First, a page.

How often do you discover that something you thought you knew about yourself was wrong?
I’m not talking about family secrets that suddenly surface years later when you’re an adult and sitting around the table talking with your favorite Uncle. This isn’t a let’s lay down on the couch and have a series of conversations moment but there certainly are some unconscious elements to the “stranger within” that drive our personal behaviors. No, the question here relates to behaviors and rationales for the actions you take in life, the way you do things, and perhaps your favorite activities or hobbies. Do you know why you always turn on the stereo before you put your seat belt on? Do you know why you prefer Jif peanut butter to Skippy? Do you think about why you always sit on the far right side of a classroom or meeting room, closest to the door?
Recently I discovered something fundamental about an action I take on almost a daily basis and have done so for twenty plus years was based on a different rationale than I have explained to myself and to colleagues who have queried me about it.
Let me first explain that I am a note taker, a scrivener, a scribe as it were, though writing as a journalist is certainly not my profession. It’s possible that I was a stenographer in a previous life. As a result I have an extensive collection of professional (paper) notebooks that date back to my college days. These aren’t personal journals though I do sporadically keep one. No, these are the insights, deliberations and decisions made in daily meetings captured in extensive detail. Sitting on a shelf in the office I think there must be at least 40 of these notebooks. And in general these are not 80 page half size Moleskines but 8.5″ x 11″ quad ruled 140 page composition notebooks. So yes, some of you, the designers especially, are nodding your heads, and like me as a serious fanatic of notebooks, may get kind of dreamy eyed when terms like acid free and 90 lb gsm roll through your heads and you think about the feel of the pen scrolling new thoughts across the page. It’s true that I am also a touch typist with sufficient speed and concentration that I can capture practically word for word what is said in a meeting or conversation without detracting from the discussion – this is an extremely useful skill when you’re facilitating an interview – but there is greater enjoyment for me personally when those notes are taken on paper.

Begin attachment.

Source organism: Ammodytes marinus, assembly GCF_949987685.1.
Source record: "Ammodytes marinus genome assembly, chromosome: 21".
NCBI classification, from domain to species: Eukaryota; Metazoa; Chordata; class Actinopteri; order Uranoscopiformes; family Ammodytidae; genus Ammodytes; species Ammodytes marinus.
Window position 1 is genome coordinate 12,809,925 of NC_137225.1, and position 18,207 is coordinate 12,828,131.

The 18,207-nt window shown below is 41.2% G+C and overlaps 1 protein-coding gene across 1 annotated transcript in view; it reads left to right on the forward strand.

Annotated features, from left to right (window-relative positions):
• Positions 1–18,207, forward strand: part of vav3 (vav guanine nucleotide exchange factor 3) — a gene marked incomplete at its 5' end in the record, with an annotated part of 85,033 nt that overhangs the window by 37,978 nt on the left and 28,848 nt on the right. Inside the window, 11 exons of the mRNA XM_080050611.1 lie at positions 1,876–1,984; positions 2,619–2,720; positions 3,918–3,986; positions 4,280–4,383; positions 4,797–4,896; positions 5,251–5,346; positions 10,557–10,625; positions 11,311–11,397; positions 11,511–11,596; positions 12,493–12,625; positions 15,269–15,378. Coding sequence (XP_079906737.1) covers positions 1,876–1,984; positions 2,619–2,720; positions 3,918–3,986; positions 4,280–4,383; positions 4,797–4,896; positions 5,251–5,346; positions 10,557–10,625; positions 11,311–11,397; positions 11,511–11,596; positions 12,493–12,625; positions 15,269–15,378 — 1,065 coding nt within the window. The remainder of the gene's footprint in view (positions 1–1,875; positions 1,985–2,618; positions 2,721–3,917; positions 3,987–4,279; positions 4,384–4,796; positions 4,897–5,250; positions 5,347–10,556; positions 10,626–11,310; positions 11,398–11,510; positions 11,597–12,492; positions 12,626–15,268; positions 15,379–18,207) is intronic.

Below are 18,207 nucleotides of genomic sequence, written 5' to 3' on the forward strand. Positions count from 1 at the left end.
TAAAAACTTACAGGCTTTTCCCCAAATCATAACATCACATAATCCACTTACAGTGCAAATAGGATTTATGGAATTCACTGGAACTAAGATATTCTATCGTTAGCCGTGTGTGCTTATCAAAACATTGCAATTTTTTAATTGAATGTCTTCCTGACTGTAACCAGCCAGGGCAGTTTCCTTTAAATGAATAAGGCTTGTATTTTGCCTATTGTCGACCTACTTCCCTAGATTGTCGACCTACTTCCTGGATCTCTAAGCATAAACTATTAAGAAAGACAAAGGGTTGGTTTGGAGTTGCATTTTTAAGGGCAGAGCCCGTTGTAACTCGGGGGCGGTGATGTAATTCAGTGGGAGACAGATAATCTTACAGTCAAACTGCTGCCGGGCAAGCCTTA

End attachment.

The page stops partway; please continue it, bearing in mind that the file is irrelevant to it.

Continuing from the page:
Suffice it to say that for my entire career I have maintained deeply detailed notebooks largely for work. Said notebooks once featured extensively in discovery and a 3 day deposition that surrounded arbitration over the earn-out for InstallShield’s acquisition by Macrovision. They say that he who captures his activities in writing leaves a record for posterity but it also creates a highly useful tool for discovery by hawkish attorneys.
I’ve long preferred graph paper in bound composition notebooks that fit in a leather sleeve. But most importantly, I have always only written on the right hand page and the left page was reserved for identifying action items or doodles.
Here’s where the discovery happened. Recently as I opened up a fresh ITW lab notebook, reserved for recording tests and results (for patent purposes) I noticed the instructions page. Now, I have not used an R&D notebook since my last internship at the IV Systems labs at Baxter in 1993.
But as I read the instructions it all came back that “the left hand page is to be used for calculations that do not require formal recording.” I always thought I left that side blank because I write with my left hand and this would mean fewer smears from wet ink. But instead this habit carried over from a requirement for note capture that definitely started in 1991. Avoiding smearing was a discovered additional benefit that eventually overtook the original rationale in my mind.
The engineers reading are all nodding their heads and reflecting back on their first exposure to this practice in the lab with courses like MIT’s 2.671 Measurement and Instrumentation. How could you forget what was drilled into your heads from day one that “keeping a complete and accurate record of experimental methods and data is vital part of science and engineering.” Well captured notes ensure the ability to replicate results and more importantly prove ownership of intellectual property.
Why does this matter?